Royal Swan by Phoxjaw

Release date: July 3, 2020
Label: Hassle Records

The most immediate thing you notice about Phoxjaw is that they are utterly bonkers. The Bristolian quartet clearly do not take themselves too seriously, whether it’s the chaotic kitchen-sink approach of their music, or their pissing-around-with-mates-style music videos, this is clearly a band looking to have fun with their craft. Yet, behind this anarchic sense of mischief, there is a focused anger directing proceedings. Royal Swan, their debut full length, might at first glance appear innocent mayhem, but there is a flittering undercurrent of social tension underpinning Phoxjaw’s madcap antics.

Like former touring partners Black Peaks, Phoxjaw take their punk-rock influences and evolve them, repackage them as something more suitable for the 21st Century audience. At times they sound like a clean-cut indie rock band, at other times they fully let their hardcore sensibilities loose. Vocalist Danny Garland has a unique, just slightly out of time delivery, and his West Country accent place the band firmly in the Bristol scene – yet they transcend that niche, with additions such as Tom Haskin’s saxophone and William Blair’s organ solo adding layers to the cacophonous din. The band’s ability to pivot styles in an instant is impressive – Royal Swan is a hodgepodge of sounds and influences that should not work well together, yet the band have a song-writing nous that ties their ideas together.


The first proper track on the album sets the pace very quickly. ‘Trophies In The Attic’ is distilled chaos, with a discordant central riff underpinning a song that goes from melodic post rock to hardcore extremity, and then back again. ‘Triple AAA’ and ‘Half House’ show the other side of the band – their penchant for writing earworms, as while ‘Triple AAA’ in particular is a fairly straight forward alt-rock sounding track (at least comparatively), both these tracks are some of the most infectious tracks on the album. ‘You Don’t Drink a Unicorn’s Blood’, on the other hand sees the band fully let loose, a paganistic explosion of rage. It is perhaps the heaviest moment on the album, and an early highlight.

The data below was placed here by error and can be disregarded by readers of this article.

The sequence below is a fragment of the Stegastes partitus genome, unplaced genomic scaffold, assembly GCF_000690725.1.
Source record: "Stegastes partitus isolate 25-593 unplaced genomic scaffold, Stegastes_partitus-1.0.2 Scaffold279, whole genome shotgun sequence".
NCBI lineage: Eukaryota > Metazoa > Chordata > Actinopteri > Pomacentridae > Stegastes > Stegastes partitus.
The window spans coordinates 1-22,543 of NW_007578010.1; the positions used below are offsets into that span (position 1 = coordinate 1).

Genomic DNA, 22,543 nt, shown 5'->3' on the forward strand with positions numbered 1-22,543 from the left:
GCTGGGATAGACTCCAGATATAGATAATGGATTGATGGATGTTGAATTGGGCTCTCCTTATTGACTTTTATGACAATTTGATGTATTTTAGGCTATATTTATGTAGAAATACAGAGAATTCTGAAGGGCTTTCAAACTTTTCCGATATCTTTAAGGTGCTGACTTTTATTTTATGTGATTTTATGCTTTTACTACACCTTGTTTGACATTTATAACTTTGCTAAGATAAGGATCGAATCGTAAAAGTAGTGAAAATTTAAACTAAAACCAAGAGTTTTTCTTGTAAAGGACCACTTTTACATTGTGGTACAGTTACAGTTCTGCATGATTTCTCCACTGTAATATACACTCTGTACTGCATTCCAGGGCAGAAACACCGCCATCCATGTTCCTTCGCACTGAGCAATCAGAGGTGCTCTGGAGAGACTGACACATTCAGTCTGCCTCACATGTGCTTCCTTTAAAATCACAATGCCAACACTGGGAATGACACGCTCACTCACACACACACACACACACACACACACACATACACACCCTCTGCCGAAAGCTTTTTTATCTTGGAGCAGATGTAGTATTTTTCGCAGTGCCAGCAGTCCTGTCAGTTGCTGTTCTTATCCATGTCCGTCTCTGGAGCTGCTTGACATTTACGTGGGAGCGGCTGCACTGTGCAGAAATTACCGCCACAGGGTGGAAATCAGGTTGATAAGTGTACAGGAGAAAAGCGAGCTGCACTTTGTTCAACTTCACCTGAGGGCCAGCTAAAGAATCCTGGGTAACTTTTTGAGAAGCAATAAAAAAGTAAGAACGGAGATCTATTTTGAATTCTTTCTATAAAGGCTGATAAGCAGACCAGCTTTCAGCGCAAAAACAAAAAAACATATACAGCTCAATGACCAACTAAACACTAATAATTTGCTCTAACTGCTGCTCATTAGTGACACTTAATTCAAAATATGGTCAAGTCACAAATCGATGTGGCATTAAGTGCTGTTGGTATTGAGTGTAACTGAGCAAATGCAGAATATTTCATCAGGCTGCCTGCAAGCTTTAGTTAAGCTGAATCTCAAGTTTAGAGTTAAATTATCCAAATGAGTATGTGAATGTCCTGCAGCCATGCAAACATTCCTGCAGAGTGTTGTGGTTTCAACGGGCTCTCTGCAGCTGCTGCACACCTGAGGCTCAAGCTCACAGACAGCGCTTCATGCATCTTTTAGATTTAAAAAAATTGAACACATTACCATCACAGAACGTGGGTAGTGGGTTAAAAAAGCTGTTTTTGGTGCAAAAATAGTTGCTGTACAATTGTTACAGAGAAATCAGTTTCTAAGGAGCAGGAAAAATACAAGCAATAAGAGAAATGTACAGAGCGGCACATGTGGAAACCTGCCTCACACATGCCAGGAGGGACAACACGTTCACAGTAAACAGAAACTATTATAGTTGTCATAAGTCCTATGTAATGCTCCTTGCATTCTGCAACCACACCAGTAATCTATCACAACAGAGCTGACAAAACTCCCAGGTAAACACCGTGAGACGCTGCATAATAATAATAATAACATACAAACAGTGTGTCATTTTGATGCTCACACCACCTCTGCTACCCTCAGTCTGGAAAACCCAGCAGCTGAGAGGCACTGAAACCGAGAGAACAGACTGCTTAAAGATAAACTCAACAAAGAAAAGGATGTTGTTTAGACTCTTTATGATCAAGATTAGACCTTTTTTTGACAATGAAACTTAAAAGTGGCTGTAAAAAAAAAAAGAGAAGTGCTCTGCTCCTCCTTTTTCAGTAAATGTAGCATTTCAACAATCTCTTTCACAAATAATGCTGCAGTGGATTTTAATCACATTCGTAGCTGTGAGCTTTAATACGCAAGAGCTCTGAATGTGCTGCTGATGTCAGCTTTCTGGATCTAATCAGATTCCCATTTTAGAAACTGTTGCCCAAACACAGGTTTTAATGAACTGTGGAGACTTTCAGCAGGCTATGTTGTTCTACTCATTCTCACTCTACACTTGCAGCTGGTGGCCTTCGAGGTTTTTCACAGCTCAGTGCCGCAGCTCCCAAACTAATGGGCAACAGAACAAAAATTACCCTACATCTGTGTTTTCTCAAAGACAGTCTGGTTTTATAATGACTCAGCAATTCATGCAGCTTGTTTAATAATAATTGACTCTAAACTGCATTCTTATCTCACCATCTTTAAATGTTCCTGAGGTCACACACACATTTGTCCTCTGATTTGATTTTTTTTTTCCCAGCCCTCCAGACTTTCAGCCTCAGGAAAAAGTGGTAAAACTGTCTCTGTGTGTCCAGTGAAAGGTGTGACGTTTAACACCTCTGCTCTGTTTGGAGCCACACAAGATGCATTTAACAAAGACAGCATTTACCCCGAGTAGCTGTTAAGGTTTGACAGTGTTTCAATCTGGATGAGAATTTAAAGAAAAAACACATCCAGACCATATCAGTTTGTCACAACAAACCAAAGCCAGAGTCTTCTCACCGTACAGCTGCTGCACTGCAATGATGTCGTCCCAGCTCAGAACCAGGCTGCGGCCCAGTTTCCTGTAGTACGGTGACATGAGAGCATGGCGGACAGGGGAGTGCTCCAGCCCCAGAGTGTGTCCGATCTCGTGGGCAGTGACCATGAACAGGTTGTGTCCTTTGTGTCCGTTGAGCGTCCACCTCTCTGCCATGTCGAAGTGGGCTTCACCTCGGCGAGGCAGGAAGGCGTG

The Brit-pop-with-menace of ‘Infinite Badness’ slows things down again, but it is around this time that Royal Swan begins to lose its way. Both ‘Teething’ and ‘An Owl Is A Cat With Wings’ pass by, barely making an impression. They aren’t bad necessarily, but compared to what has gone before they feel a little vanilla. Thankfully, the demented fairground swagger of ‘Bats For Bleeding’ gets things back on track, with guitarist Alexander Share taking over vocal duties to mix things up a bit. It is the closing title track that truly rounds out the album, however. Equal parts introspective and crushing, it is an epic diatribe against social inequality that at times edges into doom metal territory.

As Phoxjaw join the ranks of angry young bands, it is hard not to feel like there is a movement growing within the UK. The chaotic “destroy everything” tradition of punk rock is coming back stronger than ever, yet bands like Phoxjaw are injecting it with a little focus and intelligence. Royal Swan is remarkably polished for a debut album, landing just on the right side of mayhem, and sets out this Bristolian quartet as an exciting prospect over the next few years. Definitely bonkers, but that’s no bad thing.

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